Overview of the Decline of Township and Village Enterprises in china

18 Feb

From 1978 to 1989 Township and Village Enterprises (TVEs) in china thrived under the new economic reforms and were cited as one of the most important factors in the country’s transition to a market economy. Statistics produced by Peter Harrold for the World Bank in 1992 illustrated this importance as the industrial output of TVEs grew at an average rate of 38.2% during 1982-1988, compared to China’s State Owned Enterprises (SOEs) which only grew at a rate of 9.8% in this period. TVEs were particularly favoured during this period as they helped citizens to deal with the ideological change from a state owned and run economy to a more market orientated and privatised economy. This was because, although TVEs were seen as collectively run enterprises, they were mostly in practice private enterprises. The period from 1989-1996 however saw dismantling of a large proportion of these TVEs because under the leadership of Jiang Zemin there was a lessening of restrictions on private businesses. Many TVEs had also increasingly become privatised or transferred into shareholding entities mainly controlled by private owners leading to a decline of public ownership of the economy, as can be seen in figure 1.

graph TVEs

Fig.1. Relative significance (%) of public enterprises (TVEs) in the rural non-farm sector, 1984-2004. Sources: Township Enterprise Yearbook (1987-2005), Statistics of Township Enterprises (1978-2002) (Taken from James Kai-sing Kung, Yi-min Lin, 2007)

During the mid-1990s TVEs were coerced into major restructuring due to increased foreign owned enterprises within China. As credit became more difficult to attain due to the banking system favouring foreign owned enterprises, TVEs have once again become strongly tied to local governments and the loans they afford. In recent years trends show TVEs impact on the national economy as decreasing, possibly as a result of increased deregulation within China and thus increased private and foreign completion towards the TVEs.

 

Xiaolan Fu and V.N. Balasubramanyam. 2010. ‘Township and Village Enterprises in China’, The Journal of Development Studies, Vol. 39, No.4, pp. 27-46

James Kai-sing Kung and Yi-min Lin. 2007. ‘The Decline of Township-and-Village Enterprises in China’s Economic Transition’, World Development, Vol. 35, No.4, pp. 569-584

Yongqiang Li. ‘An Overview of Township and Village Enterprises in China during 1949-2009’, Proceedings of the 2nd International Conference on Corporate Governance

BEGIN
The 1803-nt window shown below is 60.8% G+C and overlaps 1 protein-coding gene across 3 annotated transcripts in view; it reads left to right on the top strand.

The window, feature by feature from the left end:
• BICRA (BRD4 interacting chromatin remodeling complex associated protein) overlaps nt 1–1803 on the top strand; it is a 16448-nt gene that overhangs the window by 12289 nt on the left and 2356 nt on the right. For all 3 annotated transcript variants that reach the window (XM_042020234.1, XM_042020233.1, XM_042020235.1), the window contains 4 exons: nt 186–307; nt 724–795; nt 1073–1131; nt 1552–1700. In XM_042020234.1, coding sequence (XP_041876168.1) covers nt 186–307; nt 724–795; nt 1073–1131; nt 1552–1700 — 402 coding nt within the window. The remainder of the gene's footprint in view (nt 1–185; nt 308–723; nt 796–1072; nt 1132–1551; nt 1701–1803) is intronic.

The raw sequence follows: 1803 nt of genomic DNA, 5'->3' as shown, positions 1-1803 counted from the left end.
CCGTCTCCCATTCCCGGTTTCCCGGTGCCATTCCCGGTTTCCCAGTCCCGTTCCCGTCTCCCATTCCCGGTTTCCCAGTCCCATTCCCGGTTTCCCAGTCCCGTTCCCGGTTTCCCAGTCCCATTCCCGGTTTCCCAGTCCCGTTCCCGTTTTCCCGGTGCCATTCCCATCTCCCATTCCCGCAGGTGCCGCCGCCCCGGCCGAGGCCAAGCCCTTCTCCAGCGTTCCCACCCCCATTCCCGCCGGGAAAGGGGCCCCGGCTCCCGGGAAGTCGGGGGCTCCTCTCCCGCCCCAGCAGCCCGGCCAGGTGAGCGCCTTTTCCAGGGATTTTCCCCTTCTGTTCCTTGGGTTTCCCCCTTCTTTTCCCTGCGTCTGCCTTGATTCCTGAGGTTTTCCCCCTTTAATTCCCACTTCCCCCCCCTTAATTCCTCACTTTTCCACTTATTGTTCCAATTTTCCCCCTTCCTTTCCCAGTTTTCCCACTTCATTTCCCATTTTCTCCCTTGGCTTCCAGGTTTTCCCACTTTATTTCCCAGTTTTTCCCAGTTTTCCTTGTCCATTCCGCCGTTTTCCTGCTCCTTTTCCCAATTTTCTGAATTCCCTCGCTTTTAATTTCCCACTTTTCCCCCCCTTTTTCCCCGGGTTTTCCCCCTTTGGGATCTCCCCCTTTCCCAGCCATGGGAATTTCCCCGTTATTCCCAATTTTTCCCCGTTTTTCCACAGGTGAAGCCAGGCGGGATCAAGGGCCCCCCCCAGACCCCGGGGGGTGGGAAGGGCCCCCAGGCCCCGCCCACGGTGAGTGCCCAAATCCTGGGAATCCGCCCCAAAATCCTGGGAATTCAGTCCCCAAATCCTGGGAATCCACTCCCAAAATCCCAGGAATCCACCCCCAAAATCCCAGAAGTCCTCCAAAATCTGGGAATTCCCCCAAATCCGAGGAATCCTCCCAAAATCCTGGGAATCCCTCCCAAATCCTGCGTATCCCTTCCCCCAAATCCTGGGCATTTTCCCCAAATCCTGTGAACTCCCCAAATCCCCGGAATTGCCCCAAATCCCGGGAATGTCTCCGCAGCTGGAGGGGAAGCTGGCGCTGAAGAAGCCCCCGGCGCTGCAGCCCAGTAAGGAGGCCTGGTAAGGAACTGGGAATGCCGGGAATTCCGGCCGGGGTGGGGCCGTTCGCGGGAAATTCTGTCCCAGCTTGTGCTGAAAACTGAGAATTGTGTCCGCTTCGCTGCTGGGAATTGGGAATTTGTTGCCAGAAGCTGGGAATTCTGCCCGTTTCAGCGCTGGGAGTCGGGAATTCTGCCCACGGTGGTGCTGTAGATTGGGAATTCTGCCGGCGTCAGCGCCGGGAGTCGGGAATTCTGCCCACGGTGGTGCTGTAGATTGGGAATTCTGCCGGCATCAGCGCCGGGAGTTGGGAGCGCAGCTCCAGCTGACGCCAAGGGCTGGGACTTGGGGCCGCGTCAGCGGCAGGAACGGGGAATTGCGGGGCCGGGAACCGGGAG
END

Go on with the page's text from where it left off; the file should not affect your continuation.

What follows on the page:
Putterman, L. 1997. ‘On the Past and Future of China’s Township and Village-Owned Enterprises’, World Development, Vol. 25, No. 10, pp. 1639-1655

Advertisements

One Response to “Overview of the Decline of Township and Village Enterprises in china”

  1. timhaythorne February 19, 2013 at 1:45 pm #

    I think the point you make about the TVEs easing the ideological transition from a public- to private-dominated economy is really interesting and is worth expanding on. The significance of this transition, I believe, is massively underplayed. Remembering that China is indeed a Civilisation (opposed to a nation-state), a transition this radical is to be treated as a genuine landmark and turning point for the Chinese economy.

    Characteristics such as China’s longevity and tradition-orientated culture reverberate not only throughout society, but the economy also. Moving from a near-pure state owned economy, to one of private substance in reality means a shift of power from Government to the people (if only a few!). This was a transition that had never happened before and the process may have had far more destructive side-effects had TVEs not existed. They allowed small increments of power to shift in to the hands of local communities, which was in turn a huge step away from state autocracy.

    Even though TVEs dissolved relatively quickly, they thrived in their period because they offered a fantastic trade off between public empowerment and economic growth. I believe they played a significant role in building the powerful Chinese economy we see today.

Leave a Reply

Fill in your details below or click an icon to log in:

WordPress.com Logo

You are commenting using your WordPress.com account. Log Out / Change )

Twitter picture

You are commenting using your Twitter account. Log Out / Change )

Facebook photo

You are commenting using your Facebook account. Log Out / Change )

Google+ photo

You are commenting using your Google+ account. Log Out / Change )

Connecting to %s

%d bloggers like this: